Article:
Why it’s a good idea to keep a writing journal

Journal

Photo courtesy of flickr.com

A few weeks ago, I embarked on a free Open University writing course called ‘Start Writing Fiction.’ I have found everything I’ve learnt so far very useful but the most helpful thing I’ve learnt is that as a writer, I should be keeping a journal. I had heard this before I started the course but I’d been a bit half-hearted about the idea of taking a journal with me everywhere I go. It seemed a bit pretentious, I thought, and anyway, what would I have to write in it?

So when the course started, I decided that I should give it a proper try. They suggested using it to make notes about everything from story ideas, to character portraits, to everyday details and thoughts you might have that you could come back to later. I have found myself writing in it most days now and as a result, I have a long list of story ideas that I could use in the future. One of the things that really works for me, is music lyrics. For example, I wrote down a couple of lines from a Taylor Swift song that I’ve always loved, which also happen to tie in with my favourite Shakespeare play (you know the one I mean, right?) and as romance is my genre, this got me thinking about the idea of love at first sight. Next thing I knew, I’d written a whole page of story ideas.

I also like to use the phrase ‘What if?’ as a story idea prompt and have found that just letting my mind run free with these words often leads to ideas for stories. The important thing is to write them down whenever you have them because then you can use them later, at a time when you might find yourself fresh out of ideas otherwise. Now, whenever I go out to visit places, I try to take my notebook with me because you never know when an idea might strike you. I do have Evernote on my ‘phone though and that can also work well for note-taking if you get caught without your journal. Personally, I like to rewrite any electronic notes into my journal by hand because there’s just something so nice about writing longhand into a proper notebook 🙂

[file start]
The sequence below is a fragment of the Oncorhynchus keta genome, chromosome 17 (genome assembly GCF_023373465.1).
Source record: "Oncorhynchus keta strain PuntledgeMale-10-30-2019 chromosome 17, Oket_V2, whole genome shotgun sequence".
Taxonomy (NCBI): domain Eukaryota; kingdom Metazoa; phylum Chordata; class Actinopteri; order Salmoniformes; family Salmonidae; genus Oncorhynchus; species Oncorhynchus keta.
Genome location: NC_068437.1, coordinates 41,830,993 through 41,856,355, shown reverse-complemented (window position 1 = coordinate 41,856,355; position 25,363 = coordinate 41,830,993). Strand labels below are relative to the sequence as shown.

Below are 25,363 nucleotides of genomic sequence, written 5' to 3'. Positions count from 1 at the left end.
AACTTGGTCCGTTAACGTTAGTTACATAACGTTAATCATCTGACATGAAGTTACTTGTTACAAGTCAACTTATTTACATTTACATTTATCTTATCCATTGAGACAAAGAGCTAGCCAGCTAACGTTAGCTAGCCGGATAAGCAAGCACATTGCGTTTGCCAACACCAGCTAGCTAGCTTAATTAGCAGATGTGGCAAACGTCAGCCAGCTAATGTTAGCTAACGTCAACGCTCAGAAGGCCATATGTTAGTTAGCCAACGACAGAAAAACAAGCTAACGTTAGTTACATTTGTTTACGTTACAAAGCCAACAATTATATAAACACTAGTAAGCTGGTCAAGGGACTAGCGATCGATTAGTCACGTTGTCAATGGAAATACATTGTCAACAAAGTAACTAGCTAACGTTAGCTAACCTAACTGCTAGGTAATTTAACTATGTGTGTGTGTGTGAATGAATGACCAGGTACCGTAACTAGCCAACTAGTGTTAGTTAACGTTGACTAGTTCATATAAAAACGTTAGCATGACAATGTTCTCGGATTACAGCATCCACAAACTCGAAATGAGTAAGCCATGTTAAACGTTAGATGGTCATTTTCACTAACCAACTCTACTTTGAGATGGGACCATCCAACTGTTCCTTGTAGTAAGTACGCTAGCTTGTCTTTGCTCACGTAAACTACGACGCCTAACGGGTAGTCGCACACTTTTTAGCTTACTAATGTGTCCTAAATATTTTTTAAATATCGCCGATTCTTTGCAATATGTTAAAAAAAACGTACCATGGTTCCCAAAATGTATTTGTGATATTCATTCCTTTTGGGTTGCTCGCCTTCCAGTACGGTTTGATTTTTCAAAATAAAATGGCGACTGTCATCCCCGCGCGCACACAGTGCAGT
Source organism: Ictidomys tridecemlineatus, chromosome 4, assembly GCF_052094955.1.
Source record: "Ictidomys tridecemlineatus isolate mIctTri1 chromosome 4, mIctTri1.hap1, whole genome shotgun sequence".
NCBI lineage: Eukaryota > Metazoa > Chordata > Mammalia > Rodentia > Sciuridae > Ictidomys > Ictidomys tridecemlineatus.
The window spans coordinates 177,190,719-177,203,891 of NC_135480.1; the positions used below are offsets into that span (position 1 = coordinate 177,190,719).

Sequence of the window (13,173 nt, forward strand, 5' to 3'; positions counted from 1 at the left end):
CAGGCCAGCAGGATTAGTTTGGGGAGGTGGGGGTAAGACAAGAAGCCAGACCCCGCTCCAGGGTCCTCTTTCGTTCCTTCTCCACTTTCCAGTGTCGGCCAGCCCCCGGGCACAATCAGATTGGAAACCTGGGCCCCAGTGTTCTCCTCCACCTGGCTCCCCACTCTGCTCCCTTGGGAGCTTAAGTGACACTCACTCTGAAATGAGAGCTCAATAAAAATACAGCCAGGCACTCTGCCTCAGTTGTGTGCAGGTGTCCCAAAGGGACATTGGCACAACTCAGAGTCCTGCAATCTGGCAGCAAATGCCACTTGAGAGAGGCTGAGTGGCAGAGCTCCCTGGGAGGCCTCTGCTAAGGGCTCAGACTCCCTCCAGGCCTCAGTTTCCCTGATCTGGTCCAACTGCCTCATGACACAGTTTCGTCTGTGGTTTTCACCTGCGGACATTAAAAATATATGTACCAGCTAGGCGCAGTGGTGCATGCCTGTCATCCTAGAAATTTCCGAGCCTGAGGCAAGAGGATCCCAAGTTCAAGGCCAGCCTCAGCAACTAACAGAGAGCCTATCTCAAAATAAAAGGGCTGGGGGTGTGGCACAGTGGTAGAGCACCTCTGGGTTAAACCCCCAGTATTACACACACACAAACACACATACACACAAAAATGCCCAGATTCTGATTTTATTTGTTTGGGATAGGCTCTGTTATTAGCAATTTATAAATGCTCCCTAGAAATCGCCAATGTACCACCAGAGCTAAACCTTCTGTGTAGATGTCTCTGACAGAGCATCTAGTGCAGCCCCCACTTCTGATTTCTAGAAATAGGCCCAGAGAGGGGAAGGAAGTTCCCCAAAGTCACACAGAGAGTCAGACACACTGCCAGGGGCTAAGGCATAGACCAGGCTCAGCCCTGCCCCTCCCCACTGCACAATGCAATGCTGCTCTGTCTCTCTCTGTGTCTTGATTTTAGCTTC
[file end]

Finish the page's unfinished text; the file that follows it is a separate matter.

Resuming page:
One of the other suggestions I found helpful was to write down ideas for characters: names, descriptions, observations about personality types, clothes, hair, behaviour etc because you won’t remember these details later on. These everyday details about people that you absorb without even noticing are the very essence of your writing and it’s only by making a note of them that your characters can start to come to life. I find that these are the kind of details that you relate back to other members of your family at the end of the day as a natural part of your routine but once told, you tend to forget them. If you write them down though, they become rich material to be used later. Even if you don’t use them, it doesn’t matter. The important thing is to write them down, just in case.

I have now taken to writing down all kinds of details. I took a group of children to the cinema the other day and as soon as I got out of the car at the Leisure Park, my nose was assaulted by the smell of fried food. This is something that has happened to me many times before but I’ve never made a note of it until then. This time I did because the sounds, smells, sights of everyday life will add depth to your description of settings and your reader will be familiar with them too. These everyday things may also prompt other memories for you as the writer, taking you back to something you might well have forgotten until the moment that you made a note of the new memory. Our minds are full of memories of course but they might be buried deep within and our minds work in very unusual ways. It’s a bit unnerving for example, the way that my husband remembers some events we’ve shared over the last nearly thirty years we’ve been together and I have no memory of those things at all, and vice versa. Other things will be crystal clear for both of us. So if you write it down, it will be there forever.

I am now using my journal for all kinds of different things and I find it great fun. I note down words I like and why. I write down the context I’ve heard them in as well, especially if it’s an exotic context because I may use both the word and the context one day; I write down words, phrases, speech patterns I hear people use in conversation; I make notes about the way people behave; I make notes about what I hear on the radio or what I read in the newspaper or magazines. If you’re finding it hard to get writing, using your journal for a short while can often be a good way to get you going as well.

Do you keep a journal yourself? Let me know in the comments how it works for you and I’d love to hear any tips you might have about how to expand my use of my journal. Thanks for reading and have a good writing week 🙂

 

 

 

 

 

 

 

 

 

 

Why you should attend a writing course

DSCN8178At long last, I have attended my first writing course and I wanted to share with you how useful it was for me at this stage in my writing journey. The course was run by a company called Write Stars and was one of many that they run throughout the year. See their website here:

http://www.writestars.co.uk